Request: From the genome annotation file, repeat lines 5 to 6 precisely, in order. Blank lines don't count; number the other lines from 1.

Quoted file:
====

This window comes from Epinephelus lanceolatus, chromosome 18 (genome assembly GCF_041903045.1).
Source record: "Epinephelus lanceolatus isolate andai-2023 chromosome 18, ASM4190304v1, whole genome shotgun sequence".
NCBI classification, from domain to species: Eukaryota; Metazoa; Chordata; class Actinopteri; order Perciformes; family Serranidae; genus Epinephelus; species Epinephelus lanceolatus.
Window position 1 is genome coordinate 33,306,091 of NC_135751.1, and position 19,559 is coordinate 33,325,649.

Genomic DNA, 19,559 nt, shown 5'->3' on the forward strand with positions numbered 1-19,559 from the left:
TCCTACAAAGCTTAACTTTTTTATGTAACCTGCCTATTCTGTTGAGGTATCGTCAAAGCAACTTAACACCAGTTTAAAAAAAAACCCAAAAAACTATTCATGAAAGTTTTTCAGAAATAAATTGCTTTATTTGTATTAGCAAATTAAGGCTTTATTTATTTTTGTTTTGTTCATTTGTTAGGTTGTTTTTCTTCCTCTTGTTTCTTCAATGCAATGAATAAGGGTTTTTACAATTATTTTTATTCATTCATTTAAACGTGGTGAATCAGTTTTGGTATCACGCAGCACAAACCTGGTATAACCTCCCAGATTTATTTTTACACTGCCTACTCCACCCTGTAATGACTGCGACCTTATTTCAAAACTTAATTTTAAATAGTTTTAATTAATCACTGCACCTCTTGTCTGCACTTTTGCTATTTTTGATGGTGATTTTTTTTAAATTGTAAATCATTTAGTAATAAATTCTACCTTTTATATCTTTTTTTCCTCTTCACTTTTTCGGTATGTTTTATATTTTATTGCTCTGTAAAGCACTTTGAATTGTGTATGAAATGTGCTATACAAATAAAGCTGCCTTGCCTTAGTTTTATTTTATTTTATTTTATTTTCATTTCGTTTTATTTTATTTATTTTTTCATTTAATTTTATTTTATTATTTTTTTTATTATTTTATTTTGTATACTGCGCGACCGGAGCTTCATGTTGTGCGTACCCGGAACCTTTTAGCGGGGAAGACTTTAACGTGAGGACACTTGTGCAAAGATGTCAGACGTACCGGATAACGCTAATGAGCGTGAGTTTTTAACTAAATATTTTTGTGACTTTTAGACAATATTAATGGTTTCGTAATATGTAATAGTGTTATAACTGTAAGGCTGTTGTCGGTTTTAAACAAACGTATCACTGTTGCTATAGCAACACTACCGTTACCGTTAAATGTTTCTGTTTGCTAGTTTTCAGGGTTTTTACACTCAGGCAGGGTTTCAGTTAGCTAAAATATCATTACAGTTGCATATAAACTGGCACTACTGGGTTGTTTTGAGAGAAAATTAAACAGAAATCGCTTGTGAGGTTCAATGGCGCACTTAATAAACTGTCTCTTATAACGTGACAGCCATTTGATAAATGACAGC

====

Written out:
Genomic DNA, 19,559 nt, shown 5'->3' on the forward strand with positions numbered 1-19,559 from the left:
TCCTACAAAGCTTAACTTTTTTATGTAACCTGCCTATTCTGTTGAGGTATCGTCAAAGCAACTTAACACCAGTTTAAAAAAAAACCCAAAAAACTATTCATGAAAGTTTTTCAGAAATAAATTGCTTTATTTGTATTAGCAAATTAAGGCTTTATTTATTTTTGTTTTGTTCATTTGTTAGGTTGTTTTTCTTCCTCTTGTTTCTTCAATGCAATGAATAAGGGTTTTTACAATTATTTTTATTCATTCATTTAAACGTGGTGAATCAGTTTTGGTATCACGCAGCACAAACCTGGTATAACCTCCCAGATTTATTTTTACACTGCCTACTCCACCCTGTAATGACTGCGACCTTATTTCAAAACTTAATTTTAAATAGTTTTAATTAATCACTGCACCTCTTGTCTGCACTTTTGCTATTTTTGATGGTGATTTTTTTTAAATTGTAAATCATTTAGTAATAAATTCTACCTTTTATATCTTTTTTTCCTCTTCACTTTTTCGGTATGTTTTATATTTTATTGCTCTGTAAAGCACTTTGAATTGTGTATGAAATGTGCTATACAAATAAAGCTGCCTTGCCTTAGTTTTATTTTATTTTATTTTATTTTCATTTCGTTTTATTTTATTTATTTTTTCATTTAATTTTATTTTATTATTTTTTTTATTATTTTATTTTGTATACTGCGCGACCGGAGCTTCATGTTGTGCGTACCCGGAACCTTTTAGCGGGGAAGACTTTAACGTGAGGACACTTGTGCAAAGATGTCAGACGTACCGGATAACGCTAATGAGCGTGAGTTTTTAACTAAATATTTTTGTGACTTTTAGACAATATTAATGGTTTCGTAATATGTAATAGTGTTATAACTGTAAGGCTGTTGTCGGTTTTAAACAAACGTATCACTGTTGCTATAGCAACACTACCGTTACCGTTAAATGTTTCTGTTTGCTAGTTTTCAGGGTTTTTACACTCAGGCAGGGTTTCAGTTAGCTAAAATATCATTACAGTTGCATATAAACTGGCACTACTGGGTTGTTTTGAGAGAAAATTAAACAGAAATCGCTTGTGAGGTTCAATGGCGCACTTAATAAACTGTCTCTTATAACGTGACAGCCATTTGATAAATGACAGC